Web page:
Perhaps, on the other hand, it is all interrelated. If we don’t give a care for the millions of refugees dying around the world of starvation, abandonment, and displacement, why should we even spend a few minutes of thought about stupid pets? Well, maybe we shouldn’t. If we have reached the point in our decline that we won’t do anything about starving people, we shouldn’t expect any concern, whatsoever, for lesser creatures. And, sadly, most don’t.

However, I will do what I can for the unfortunate orphans in my woods. Nature will, as nature always cruelly does, take care of the rest. Despite the inevitable I will not begrudge myself this simple, selfish and very personal pleasure. In a world where indifference and callousness grows exponentially everyday, I will enjoy my own minuscule and meaningless stand against apathy. It is a reminder that life will find a way, even in the face of – and in usually in spite of – its greatest enemy, humanity.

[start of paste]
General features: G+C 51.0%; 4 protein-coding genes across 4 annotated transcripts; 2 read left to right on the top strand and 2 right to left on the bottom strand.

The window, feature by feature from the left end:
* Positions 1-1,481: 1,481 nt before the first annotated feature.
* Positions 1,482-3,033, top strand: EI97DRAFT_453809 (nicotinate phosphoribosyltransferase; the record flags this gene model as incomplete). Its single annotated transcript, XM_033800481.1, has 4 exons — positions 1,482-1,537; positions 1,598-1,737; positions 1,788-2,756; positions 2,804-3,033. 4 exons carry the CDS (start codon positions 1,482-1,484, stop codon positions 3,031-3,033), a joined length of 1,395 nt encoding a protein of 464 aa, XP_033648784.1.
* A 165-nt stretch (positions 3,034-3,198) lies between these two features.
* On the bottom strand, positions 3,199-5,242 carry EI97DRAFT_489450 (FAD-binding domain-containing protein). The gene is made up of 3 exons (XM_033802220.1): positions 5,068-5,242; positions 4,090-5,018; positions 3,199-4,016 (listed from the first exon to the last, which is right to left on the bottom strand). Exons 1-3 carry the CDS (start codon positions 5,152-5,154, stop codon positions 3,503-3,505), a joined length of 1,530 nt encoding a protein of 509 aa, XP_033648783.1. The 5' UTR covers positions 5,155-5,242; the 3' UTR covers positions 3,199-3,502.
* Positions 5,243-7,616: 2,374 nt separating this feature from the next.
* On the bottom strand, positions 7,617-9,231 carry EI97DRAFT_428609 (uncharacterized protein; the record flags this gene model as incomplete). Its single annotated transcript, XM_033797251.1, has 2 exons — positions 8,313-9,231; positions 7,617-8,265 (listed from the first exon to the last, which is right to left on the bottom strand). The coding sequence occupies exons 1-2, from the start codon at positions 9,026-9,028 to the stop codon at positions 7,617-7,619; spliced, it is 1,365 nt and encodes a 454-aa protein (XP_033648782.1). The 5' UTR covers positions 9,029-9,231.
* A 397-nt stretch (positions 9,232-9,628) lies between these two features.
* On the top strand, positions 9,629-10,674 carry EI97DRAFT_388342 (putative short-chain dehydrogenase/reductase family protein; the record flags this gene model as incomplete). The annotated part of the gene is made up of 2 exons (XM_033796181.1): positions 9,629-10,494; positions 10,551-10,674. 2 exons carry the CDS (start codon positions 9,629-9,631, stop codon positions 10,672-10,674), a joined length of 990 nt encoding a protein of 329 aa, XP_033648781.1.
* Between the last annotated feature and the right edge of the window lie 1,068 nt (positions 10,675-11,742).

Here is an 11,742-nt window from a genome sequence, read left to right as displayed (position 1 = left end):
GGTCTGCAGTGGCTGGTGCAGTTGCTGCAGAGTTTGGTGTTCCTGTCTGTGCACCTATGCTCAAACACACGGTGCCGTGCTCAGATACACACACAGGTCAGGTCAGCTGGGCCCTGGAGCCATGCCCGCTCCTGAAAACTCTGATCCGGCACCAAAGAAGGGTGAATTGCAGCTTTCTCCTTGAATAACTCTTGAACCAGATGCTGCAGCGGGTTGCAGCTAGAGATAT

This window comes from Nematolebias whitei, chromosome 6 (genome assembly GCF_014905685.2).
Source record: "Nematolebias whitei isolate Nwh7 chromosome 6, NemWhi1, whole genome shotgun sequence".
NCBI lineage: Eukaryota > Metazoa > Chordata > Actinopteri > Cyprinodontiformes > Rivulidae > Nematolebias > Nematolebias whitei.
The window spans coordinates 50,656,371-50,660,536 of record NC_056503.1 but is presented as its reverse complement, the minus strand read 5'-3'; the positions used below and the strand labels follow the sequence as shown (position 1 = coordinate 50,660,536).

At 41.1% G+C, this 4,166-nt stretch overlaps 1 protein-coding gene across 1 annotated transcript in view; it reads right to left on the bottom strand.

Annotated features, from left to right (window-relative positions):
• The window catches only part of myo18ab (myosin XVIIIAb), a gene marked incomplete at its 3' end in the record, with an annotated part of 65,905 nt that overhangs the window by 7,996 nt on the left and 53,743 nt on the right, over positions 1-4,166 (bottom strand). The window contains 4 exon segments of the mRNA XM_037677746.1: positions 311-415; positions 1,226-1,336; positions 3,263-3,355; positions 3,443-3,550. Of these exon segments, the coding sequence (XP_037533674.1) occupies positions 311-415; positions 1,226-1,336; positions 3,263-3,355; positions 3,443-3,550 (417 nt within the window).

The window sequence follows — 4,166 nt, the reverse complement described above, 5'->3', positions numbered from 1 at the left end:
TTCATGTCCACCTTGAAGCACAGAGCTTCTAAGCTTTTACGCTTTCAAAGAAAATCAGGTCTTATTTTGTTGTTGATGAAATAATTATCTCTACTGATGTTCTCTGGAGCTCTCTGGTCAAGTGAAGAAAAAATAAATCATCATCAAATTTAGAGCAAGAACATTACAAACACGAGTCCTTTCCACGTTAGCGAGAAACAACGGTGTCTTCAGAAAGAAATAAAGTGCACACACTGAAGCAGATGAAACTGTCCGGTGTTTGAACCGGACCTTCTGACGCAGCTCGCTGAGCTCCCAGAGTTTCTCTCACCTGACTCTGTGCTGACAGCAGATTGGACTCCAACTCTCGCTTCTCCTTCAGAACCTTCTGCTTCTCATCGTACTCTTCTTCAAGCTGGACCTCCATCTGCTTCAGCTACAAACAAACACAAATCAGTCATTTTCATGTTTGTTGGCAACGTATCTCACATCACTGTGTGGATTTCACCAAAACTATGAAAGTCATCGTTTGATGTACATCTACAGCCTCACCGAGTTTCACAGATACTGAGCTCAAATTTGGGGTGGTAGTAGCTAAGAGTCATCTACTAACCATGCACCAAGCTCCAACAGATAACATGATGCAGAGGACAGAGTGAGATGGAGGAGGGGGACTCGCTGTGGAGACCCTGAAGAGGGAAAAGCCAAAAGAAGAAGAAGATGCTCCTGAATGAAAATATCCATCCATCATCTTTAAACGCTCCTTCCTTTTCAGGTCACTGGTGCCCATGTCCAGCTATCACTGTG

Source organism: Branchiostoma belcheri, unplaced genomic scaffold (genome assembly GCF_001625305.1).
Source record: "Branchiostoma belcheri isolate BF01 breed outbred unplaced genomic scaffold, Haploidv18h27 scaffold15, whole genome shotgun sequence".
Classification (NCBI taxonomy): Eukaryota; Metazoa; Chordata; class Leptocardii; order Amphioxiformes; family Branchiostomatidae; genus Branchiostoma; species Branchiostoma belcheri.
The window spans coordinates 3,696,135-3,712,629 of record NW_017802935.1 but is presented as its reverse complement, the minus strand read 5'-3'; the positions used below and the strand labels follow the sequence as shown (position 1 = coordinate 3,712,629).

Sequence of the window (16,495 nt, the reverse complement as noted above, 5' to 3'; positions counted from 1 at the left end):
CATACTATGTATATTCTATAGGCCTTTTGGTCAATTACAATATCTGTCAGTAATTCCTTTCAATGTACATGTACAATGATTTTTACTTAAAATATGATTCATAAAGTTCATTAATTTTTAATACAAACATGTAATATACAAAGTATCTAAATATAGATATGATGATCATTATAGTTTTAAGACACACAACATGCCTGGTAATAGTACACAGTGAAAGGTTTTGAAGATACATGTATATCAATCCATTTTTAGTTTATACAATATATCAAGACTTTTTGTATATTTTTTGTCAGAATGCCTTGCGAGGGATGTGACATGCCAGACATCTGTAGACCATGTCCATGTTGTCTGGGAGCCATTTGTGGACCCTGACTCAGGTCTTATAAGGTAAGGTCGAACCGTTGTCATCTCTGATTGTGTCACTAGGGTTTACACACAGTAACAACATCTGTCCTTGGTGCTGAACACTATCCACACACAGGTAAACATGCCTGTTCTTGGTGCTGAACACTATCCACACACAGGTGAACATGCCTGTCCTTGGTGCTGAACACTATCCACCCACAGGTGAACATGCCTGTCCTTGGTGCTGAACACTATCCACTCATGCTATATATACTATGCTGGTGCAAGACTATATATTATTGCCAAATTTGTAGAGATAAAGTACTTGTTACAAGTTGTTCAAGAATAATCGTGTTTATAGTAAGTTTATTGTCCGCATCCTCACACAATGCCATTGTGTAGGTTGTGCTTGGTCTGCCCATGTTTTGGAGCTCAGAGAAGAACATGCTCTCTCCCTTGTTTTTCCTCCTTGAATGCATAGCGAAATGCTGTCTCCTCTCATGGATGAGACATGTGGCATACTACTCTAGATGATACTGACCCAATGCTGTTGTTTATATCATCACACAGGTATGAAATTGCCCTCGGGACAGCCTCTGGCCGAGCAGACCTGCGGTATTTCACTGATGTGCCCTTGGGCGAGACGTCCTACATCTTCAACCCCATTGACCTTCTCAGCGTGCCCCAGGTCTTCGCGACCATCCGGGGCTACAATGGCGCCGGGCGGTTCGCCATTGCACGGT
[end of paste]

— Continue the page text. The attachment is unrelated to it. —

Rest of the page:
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  • Nancy

    I’m not going to castigate you for my own sins. It kills me to see ‘throwaway’ pets. Yeah, yeah, I know there are ‘throwaway people’ & I “should” be more concerned about them, but I’m not. People can always vocalize their needs if they really want; animals can’t. People are protected by law (theoretically); animals aren’t. 2 of my 5 girls are stray rescues I found – or rather, they found me, fortunately, & I keep a can of wet food & a bag of dry in my desk drawer for any other ’emergencies’ I might find. I just hope that there really is a greater Justice after all, and those that abandon animals like that get their well-earned reward in some truly horrific corner of hell.

  • Shark

    Nice essay, Doc.

  • Here’s the thing, dietdoc – if everyone does the thing that, in their own world, makes a small bit of difference in the quality of life, whether it be for humans or animals, the world becomes a better place. I am an unrepentant feeder of strays.

    By the way, I am speaking from experience when I say that those feral kittens make fine companions if you can catch them early and bring them in. We’ve had two such critters in our family.

  • Lisa writes: By the way, I am speaking from experience when I say that those feral kittens make fine companions if you can catch them early and bring them in.